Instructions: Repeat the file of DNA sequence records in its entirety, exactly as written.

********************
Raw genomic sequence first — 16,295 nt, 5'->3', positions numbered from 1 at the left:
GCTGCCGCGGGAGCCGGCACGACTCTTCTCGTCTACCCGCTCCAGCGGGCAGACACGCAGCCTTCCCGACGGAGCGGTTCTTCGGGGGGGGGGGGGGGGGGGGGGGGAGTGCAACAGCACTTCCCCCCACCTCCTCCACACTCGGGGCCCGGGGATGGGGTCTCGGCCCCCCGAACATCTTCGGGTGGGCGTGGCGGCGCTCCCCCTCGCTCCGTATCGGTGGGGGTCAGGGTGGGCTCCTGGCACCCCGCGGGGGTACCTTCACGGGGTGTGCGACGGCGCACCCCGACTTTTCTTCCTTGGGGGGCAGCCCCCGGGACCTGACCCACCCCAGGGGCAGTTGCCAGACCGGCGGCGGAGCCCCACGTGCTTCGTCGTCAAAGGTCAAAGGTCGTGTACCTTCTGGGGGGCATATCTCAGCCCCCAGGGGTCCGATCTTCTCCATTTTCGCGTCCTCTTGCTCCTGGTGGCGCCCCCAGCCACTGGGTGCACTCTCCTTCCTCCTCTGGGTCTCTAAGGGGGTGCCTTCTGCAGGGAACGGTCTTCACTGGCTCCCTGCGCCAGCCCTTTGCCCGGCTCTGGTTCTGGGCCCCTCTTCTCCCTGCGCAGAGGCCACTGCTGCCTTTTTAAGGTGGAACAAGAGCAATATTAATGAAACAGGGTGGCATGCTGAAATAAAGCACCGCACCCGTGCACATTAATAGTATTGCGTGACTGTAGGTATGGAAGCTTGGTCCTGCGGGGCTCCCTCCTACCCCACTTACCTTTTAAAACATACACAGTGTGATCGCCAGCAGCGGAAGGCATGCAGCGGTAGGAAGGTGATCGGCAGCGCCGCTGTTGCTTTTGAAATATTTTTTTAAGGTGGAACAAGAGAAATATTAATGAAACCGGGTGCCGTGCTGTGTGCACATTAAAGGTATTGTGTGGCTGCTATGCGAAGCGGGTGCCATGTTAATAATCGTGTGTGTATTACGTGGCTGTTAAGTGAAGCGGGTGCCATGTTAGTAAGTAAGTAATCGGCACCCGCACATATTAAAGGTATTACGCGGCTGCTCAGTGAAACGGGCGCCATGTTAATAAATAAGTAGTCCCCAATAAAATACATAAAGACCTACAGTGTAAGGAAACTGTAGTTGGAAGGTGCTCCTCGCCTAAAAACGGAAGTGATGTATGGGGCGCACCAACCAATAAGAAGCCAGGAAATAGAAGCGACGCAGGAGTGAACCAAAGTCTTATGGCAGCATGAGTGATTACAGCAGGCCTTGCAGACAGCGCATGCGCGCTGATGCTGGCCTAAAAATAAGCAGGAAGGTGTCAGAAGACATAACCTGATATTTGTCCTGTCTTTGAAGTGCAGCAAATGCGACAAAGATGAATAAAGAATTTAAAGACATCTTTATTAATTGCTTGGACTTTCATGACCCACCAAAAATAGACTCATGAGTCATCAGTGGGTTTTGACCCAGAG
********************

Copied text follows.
Raw genomic sequence first — 16,295 nt, 5'->3', positions numbered from 1 at the left:
GCTGCCGCGGGAGCCGGCACGACTCTTCTCGTCTACCCGCTCCAGCGGGCAGACACGCAGCCTTCCCGACGGAGCGGTTCTTCGGGGGGGGGGGGGGGGGGGGGGGGAGTGCAACAGCACTTCCCCCCACCTCCTCCACACTCGGGGCCCGGGGATGGGGTCTCGGCCCCCCGAACATCTTCGGGTGGGCGTGGCGGCGCTCCCCCTCGCTCCGTATCGGTGGGGGTCAGGGTGGGCTCCTGGCACCCCGCGGGGGTACCTTCACGGGGTGTGCGACGGCGCACCCCGACTTTTCTTCCTTGGGGGGCAGCCCCCGGGACCTGACCCACCCCAGGGGCAGTTGCCAGACCGGCGGCGGAGCCCCACGTGCTTCGTCGTCAAAGGTCAAAGGTCGTGTACCTTCTGGGGGGCATATCTCAGCCCCCAGGGGTCCGATCTTCTCCATTTTCGCGTCCTCTTGCTCCTGGTGGCGCCCCCAGCCACTGGGTGCACTCTCCTTCCTCCTCTGGGTCTCTAAGGGGGTGCCTTCTGCAGGGAACGGTCTTCACTGGCTCCCTGCGCCAGCCCTTTGCCCGGCTCTGGTTCTGGGCCCCTCTTCTCCCTGCGCAGAGGCCACTGCTGCCTTTTTAAGGTGGAACAAGAGCAATATTAATGAAACAGGGTGGCATGCTGAAATAAAGCACCGCACCCGTGCACATTAATAGTATTGCGTGACTGTAGGTATGGAAGCTTGGTCCTGCGGGGCTCCCTCCTACCCCACTTACCTTTTAAAACATACACAGTGTGATCGCCAGCAGCGGAAGGCATGCAGCGGTAGGAAGGTGATCGGCAGCGCCGCTGTTGCTTTTGAAATATTTTTTTAAGGTGGAACAAGAGAAATATTAATGAAACCGGGTGCCGTGCTGTGTGCACATTAAAGGTATTGTGTGGCTGCTATGCGAAGCGGGTGCCATGTTAATAATCGTGTGTGTATTACGTGGCTGTTAAGTGAAGCGGGTGCCATGTTAGTAAGTAAGTAATCGGCACCCGCACATATTAAAGGTATTACGCGGCTGCTCAGTGAAACGGGCGCCATGTTAATAAATAAGTAGTCCCCAATAAAATACATAAAGACCTACAGTGTAAGGAAACTGTAGTTGGAAGGTGCTCCTCGCCTAAAAACGGAAGTGATGTATGGGGCGCACCAACCAATAAGAAGCCAGGAAATAGAAGCGACGCAGGAGTGAACCAAAGTCTTATGGCAGCATGAGTGATTACAGCAGGCCTTGCAGACAGCGCATGCGCGCTGATGCTGGCCTAAAAATAAGCAGGAAGGTGTCAGAAGACATAACCTGATATTTGTCCTGTCTTTGAAGTGCAGCAAATGCGACAAAGATGAATAAAGAATTTAAAGACATCTTTATTAATTGCTTGGACTTTCATGACCCACCAAAAATAGACTCATGAGTCATCAGTGGGTTTTGACCCAGAG